Infection Control & Hospital Epidemiology

Original Articles

Importance of Employee Vaccination against Influenza in Preventing Cases in Long-Term Care Facilities

Aaron M. Wendelboea1a2 c1, Catherine Averya2, Bernardo Andradea3, Joan Baumbacha2 and Michael G. Landena2

a1 Epidemic Intelligence Service, Centers for Disease Control and Prevention, Atlanta, Georgia

a2 Epidemiology and Response Division, New Mexico Department of Health, Santa Fe, New Mexico

a3 Department of Biostatistics and Epidemiology, University of Oklahoma Health Sciences Center, Oklahoma City, Oklahoma


Objective. Employees of long-term care facilities (LTCFs) who have contact with residents should be vaccinated against influenza annually to reduce influenza incidence among residents. This investigation estimated the magnitude of the benefit of this recommendation.

Methods. The New Mexico Department of Health implemented active surveillance in all of its 75 LTCFs during influenza seasons 2006-2007 and 2007-2008. Information about the number of laboratory-confirmed cases of influenza and the proportion vaccinated of both residents and direct-care employees in each facility was collected monthly. LTCFs reporting at least 1 case of influenza (defined alternately by laboratory confirmation or symptoms of influenza-like illness [ILI]) among residents were compared with LTCFs reporting no cases of influenza. Regression modeling was used to obtain adjusted odds ratios (aORs) and 95% confidence intervals (CIs) for the association between employee vaccination coverage and the occurrence of influenza outbreaks. Covariates included vaccination coverage among residents, the staff-to-resident ratio, and the proportion of filled beds.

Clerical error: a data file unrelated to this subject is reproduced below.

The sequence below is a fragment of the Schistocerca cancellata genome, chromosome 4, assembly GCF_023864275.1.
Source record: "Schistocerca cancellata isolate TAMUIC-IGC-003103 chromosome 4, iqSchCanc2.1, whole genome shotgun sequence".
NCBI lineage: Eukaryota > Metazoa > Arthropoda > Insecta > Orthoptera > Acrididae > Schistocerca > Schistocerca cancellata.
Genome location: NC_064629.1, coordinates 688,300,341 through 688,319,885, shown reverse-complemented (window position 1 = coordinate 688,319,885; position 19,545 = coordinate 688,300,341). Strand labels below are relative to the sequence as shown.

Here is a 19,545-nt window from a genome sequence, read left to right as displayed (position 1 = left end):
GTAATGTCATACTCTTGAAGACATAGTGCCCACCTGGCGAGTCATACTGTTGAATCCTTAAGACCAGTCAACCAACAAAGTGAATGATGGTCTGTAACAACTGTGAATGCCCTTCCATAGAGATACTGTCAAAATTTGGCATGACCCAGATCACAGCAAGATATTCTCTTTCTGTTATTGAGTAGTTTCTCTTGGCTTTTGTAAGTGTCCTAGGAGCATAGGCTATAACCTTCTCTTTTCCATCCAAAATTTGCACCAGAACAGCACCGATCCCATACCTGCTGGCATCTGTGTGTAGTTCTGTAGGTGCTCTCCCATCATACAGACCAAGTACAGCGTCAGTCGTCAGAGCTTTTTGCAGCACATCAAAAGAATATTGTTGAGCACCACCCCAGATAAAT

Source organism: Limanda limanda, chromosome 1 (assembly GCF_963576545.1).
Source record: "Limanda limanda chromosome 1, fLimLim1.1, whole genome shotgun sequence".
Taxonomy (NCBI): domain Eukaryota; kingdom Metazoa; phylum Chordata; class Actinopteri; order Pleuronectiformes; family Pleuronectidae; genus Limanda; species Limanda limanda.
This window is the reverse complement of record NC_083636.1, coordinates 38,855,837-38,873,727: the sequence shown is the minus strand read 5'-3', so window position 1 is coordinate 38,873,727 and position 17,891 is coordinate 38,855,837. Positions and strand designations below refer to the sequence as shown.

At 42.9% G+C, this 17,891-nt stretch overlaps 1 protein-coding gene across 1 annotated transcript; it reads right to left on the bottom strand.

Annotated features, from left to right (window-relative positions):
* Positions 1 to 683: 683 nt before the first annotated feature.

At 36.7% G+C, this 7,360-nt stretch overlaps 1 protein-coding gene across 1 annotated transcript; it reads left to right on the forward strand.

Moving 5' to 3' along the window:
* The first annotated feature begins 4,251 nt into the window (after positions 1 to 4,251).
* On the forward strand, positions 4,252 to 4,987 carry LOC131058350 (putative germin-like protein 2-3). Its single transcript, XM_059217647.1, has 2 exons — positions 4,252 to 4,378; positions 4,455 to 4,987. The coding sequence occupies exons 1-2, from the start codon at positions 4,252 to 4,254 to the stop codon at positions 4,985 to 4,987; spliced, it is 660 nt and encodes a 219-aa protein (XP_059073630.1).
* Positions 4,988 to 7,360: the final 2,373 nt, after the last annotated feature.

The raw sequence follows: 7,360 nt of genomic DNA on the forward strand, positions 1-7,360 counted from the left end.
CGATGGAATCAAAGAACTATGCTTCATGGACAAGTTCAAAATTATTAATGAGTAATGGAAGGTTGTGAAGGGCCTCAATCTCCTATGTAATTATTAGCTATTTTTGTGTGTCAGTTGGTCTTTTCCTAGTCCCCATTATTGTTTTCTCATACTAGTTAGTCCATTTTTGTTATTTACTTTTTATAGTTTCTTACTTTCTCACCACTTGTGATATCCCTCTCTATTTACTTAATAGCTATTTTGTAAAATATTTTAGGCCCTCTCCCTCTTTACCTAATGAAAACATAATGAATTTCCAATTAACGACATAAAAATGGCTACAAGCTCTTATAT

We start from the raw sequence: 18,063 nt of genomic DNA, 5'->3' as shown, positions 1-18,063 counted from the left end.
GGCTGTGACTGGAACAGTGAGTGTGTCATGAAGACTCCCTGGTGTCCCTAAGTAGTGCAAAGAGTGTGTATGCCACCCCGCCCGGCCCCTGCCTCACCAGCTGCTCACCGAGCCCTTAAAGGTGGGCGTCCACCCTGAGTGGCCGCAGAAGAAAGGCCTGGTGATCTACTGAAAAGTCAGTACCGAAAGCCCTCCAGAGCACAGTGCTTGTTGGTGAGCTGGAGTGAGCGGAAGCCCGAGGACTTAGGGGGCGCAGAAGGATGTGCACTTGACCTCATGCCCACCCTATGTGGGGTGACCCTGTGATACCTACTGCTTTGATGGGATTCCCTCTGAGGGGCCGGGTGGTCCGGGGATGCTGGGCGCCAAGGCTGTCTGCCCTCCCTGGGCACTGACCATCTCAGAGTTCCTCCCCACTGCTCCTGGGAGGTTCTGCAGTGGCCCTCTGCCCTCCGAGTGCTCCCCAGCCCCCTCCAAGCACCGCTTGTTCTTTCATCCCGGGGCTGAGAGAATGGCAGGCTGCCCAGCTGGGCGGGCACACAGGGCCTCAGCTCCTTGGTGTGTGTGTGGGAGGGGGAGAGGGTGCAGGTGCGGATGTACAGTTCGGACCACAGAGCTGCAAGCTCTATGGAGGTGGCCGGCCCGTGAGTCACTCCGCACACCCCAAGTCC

Results. Seventeen influenza outbreaks were reported during this 2-year period of surveillance. Eleven of these were laboratory confirmed (n = 21 residents) and 6 were defined by ILI (n = 40 residents). Mean influenza vaccination coverage among direct-care employees was 51% in facilities reporting outbreaks and 60% in facilities not reporting outbreaks (P = .12). Increased vaccination coverage among direct-care employees was associated with fewer reported outbreaks of laboratory-confirmed influenza (aOR, 0.97 [95% CI, 0.95-0.99]) and ILI (aOR, 0.98 [95% CI, 0.96-1.00]).

Conclusions. High vaccination coverage among direct-care employees helps to prevent influenza in LTCFs.

(Received March 22 2011)

(Accepted May 13 2011)


c1 Department of Biostatistics and Epidemiology, College of Public Health, University of Oklahoma Health Sciences, 801 NE 13th Street, Room 323, Oklahoma City, OK 73104 (